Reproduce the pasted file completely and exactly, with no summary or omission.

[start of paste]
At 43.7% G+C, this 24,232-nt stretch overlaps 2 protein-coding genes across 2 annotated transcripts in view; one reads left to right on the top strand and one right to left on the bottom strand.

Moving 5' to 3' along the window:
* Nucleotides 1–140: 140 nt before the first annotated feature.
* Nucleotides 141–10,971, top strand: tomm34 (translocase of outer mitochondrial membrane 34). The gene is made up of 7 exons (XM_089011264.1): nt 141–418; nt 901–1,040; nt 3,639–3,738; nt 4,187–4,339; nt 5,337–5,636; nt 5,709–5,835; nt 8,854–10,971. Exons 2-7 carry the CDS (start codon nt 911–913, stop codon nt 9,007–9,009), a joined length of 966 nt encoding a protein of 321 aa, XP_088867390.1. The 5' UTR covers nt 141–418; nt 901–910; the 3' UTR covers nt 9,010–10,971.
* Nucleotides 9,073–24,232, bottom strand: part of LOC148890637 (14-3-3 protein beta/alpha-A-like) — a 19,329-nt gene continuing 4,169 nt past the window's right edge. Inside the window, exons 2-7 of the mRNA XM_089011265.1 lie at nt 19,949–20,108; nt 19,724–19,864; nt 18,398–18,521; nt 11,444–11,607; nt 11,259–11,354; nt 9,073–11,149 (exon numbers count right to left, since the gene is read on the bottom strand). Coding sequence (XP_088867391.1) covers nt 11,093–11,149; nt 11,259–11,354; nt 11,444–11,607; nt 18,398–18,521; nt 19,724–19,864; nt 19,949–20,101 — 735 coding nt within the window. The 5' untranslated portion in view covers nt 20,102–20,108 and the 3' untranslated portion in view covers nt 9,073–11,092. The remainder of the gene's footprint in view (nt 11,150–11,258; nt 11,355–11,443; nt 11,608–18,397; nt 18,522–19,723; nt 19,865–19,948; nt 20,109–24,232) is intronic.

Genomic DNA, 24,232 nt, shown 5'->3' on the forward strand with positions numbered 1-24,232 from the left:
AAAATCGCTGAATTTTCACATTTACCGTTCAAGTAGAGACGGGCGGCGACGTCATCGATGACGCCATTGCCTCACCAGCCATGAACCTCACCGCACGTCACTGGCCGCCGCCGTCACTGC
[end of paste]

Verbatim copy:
At 43.7% G+C, this 24,232-nt stretch overlaps 2 protein-coding genes across 2 annotated transcripts in view; one reads left to right on the top strand and one right to left on the bottom strand.

Moving 5' to 3' along the window:
* Nucleotides 1–140: 140 nt before the first annotated feature.
* Nucleotides 141–10,971, top strand: tomm34 (translocase of outer mitochondrial membrane 34). The gene is made up of 7 exons (XM_089011264.1): nt 141–418; nt 901–1,040; nt 3,639–3,738; nt 4,187–4,339; nt 5,337–5,636; nt 5,709–5,835; nt 8,854–10,971. Exons 2-7 carry the CDS (start codon nt 911–913, stop codon nt 9,007–9,009), a joined length of 966 nt encoding a protein of 321 aa, XP_088867390.1. The 5' UTR covers nt 141–418; nt 901–910; the 3' UTR covers nt 9,010–10,971.
* Nucleotides 9,073–24,232, bottom strand: part of LOC148890637 (14-3-3 protein beta/alpha-A-like) — a 19,329-nt gene continuing 4,169 nt past the window's right edge. Inside the window, exons 2-7 of the mRNA XM_089011265.1 lie at nt 19,949–20,108; nt 19,724–19,864; nt 18,398–18,521; nt 11,444–11,607; nt 11,259–11,354; nt 9,073–11,149 (exon numbers count right to left, since the gene is read on the bottom strand). Coding sequence (XP_088867391.1) covers nt 11,093–11,149; nt 11,259–11,354; nt 11,444–11,607; nt 18,398–18,521; nt 19,724–19,864; nt 19,949–20,101 — 735 coding nt within the window. The 5' untranslated portion in view covers nt 20,102–20,108 and the 3' untranslated portion in view covers nt 9,073–11,092. The remainder of the gene's footprint in view (nt 11,150–11,258; nt 11,355–11,443; nt 11,608–18,397; nt 18,522–19,723; nt 19,865–19,948; nt 20,109–24,232) is intronic.

Genomic DNA, 24,232 nt, shown 5'->3' on the forward strand with positions numbered 1-24,232 from the left:
AAAATCGCTGAATTTTCACATTTACCGTTCAAGTAGAGACGGGCGGCGACGTCATCGATGACGCCATTGCCTCACCAGCCATGAACCTCACCGCACGTCACTGGCCGCCGCCGTCACTGC